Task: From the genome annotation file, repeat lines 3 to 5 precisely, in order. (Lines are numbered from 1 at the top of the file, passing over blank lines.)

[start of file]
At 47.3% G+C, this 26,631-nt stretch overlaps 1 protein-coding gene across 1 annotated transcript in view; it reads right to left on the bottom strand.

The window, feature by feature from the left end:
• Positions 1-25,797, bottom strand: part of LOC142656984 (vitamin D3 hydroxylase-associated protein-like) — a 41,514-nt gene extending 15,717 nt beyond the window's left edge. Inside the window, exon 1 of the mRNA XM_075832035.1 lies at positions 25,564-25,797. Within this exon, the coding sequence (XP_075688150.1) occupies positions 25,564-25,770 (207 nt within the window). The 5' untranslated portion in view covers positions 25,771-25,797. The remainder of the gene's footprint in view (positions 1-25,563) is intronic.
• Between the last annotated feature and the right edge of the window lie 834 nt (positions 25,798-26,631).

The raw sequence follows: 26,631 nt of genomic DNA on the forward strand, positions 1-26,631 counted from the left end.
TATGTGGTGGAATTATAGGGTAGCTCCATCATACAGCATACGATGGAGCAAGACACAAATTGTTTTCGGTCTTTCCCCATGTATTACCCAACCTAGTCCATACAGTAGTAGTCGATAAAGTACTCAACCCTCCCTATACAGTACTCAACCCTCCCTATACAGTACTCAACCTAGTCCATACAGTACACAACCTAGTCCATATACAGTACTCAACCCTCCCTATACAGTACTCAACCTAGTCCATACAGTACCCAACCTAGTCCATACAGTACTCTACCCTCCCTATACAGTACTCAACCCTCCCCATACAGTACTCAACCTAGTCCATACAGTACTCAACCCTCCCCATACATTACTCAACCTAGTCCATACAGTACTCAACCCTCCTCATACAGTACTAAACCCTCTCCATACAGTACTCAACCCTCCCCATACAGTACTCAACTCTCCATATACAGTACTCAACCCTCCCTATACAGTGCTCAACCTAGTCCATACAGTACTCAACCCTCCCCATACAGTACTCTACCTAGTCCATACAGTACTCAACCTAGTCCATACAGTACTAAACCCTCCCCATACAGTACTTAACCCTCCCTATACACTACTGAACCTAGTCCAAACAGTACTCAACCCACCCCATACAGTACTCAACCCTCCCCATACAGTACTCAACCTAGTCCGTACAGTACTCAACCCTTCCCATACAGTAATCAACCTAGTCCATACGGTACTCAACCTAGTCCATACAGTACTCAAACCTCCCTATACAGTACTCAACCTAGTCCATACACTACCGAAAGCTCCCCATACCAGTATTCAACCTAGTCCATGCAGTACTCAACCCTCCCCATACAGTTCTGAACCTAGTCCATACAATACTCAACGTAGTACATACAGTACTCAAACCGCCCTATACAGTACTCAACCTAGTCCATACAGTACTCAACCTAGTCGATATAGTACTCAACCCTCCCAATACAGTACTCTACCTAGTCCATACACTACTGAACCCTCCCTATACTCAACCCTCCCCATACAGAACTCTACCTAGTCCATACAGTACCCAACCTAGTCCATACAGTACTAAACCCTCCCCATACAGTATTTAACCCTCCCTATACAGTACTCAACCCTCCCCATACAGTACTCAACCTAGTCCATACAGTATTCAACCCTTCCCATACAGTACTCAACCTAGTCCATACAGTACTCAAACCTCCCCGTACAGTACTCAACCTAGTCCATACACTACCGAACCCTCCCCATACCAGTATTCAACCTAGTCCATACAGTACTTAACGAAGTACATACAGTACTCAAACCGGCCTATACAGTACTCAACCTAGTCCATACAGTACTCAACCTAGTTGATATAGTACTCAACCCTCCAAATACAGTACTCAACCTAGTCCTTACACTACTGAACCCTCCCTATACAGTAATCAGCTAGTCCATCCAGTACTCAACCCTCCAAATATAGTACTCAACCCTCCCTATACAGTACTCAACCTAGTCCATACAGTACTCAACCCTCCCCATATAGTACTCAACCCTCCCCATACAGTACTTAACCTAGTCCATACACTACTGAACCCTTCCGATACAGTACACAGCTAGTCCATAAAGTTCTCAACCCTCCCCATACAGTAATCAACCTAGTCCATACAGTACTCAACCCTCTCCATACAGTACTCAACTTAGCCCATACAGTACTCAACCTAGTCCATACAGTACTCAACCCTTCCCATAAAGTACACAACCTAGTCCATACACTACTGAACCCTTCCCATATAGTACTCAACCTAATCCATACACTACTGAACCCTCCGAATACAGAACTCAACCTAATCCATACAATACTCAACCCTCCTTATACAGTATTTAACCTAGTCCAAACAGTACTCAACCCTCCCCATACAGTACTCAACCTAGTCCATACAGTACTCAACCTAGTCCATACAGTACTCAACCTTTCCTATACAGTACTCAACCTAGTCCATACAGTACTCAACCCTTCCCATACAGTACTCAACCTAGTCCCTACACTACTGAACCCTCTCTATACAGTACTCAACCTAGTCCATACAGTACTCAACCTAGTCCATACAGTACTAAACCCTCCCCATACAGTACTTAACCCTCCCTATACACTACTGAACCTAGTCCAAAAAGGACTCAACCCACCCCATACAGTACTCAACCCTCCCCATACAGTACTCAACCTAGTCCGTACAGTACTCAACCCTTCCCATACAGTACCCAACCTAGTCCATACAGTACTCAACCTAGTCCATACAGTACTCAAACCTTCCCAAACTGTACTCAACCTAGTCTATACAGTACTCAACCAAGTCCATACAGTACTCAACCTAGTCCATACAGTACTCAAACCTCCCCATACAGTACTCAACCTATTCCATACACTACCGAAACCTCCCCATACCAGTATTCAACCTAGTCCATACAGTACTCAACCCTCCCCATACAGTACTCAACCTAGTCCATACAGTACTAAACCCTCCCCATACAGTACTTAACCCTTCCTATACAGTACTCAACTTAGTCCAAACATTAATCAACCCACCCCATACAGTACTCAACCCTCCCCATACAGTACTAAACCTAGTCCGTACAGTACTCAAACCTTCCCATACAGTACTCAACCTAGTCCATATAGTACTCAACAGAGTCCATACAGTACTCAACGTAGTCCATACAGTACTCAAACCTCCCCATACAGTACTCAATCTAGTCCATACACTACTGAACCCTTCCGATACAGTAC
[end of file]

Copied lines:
• Positions 1-25,797, bottom strand: part of LOC142656984 (vitamin D3 hydroxylase-associated protein-like) — a 41,514-nt gene extending 15,717 nt beyond the window's left edge. Inside the window, exon 1 of the mRNA XM_075832035.1 lies at positions 25,564-25,797. Within this exon, the coding sequence (XP_075688150.1) occupies positions 25,564-25,770 (207 nt within the window). The 5' untranslated portion in view covers positions 25,771-25,797. The remainder of the gene's footprint in view (positions 1-25,563) is intronic.
• Between the last annotated feature and the right edge of the window lie 834 nt (positions 25,798-26,631).

The raw sequence follows: 26,631 nt of genomic DNA on the forward strand, positions 1-26,631 counted from the left end.